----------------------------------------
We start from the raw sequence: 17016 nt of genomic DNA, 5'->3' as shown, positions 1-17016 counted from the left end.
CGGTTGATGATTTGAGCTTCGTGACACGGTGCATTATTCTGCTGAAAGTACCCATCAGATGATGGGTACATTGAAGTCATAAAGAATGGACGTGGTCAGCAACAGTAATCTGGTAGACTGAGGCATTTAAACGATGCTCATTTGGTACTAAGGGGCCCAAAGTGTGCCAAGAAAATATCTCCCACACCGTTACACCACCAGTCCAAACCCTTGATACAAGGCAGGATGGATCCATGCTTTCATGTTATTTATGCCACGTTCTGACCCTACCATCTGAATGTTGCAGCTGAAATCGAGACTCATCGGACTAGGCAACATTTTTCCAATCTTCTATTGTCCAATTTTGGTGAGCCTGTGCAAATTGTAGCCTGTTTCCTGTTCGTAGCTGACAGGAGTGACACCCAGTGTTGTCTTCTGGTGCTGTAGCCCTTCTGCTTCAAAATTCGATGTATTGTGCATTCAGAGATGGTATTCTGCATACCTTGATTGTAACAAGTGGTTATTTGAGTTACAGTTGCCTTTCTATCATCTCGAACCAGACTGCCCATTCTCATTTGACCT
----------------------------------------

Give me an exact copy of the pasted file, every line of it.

We start from the raw sequence: 17016 nt of genomic DNA, 5'->3' as shown, positions 1-17016 counted from the left end.
CGGTTGATGATTTGAGCTTCGTGACACGGTGCATTATTCTGCTGAAAGTACCCATCAGATGATGGGTACATTGAAGTCATAAAGAATGGACGTGGTCAGCAACAGTAATCTGGTAGACTGAGGCATTTAAACGATGCTCATTTGGTACTAAGGGGCCCAAAGTGTGCCAAGAAAATATCTCCCACACCGTTACACCACCAGTCCAAACCCTTGATACAAGGCAGGATGGATCCATGCTTTCATGTTATTTATGCCACGTTCTGACCCTACCATCTGAATGTTGCAGCTGAAATCGAGACTCATCGGACTAGGCAACATTTTTCCAATCTTCTATTGTCCAATTTTGGTGAGCCTGTGCAAATTGTAGCCTGTTTCCTGTTCGTAGCTGACAGGAGTGACACCCAGTGTTGTCTTCTGGTGCTGTAGCCCTTCTGCTTCAAAATTCGATGTATTGTGCATTCAGAGATGGTATTCTGCATACCTTGATTGTAACAAGTGGTTATTTGAGTTACAGTTGCCTTTCTATCATCTCGAACCAGACTGCCCATTCTCATTTGACCT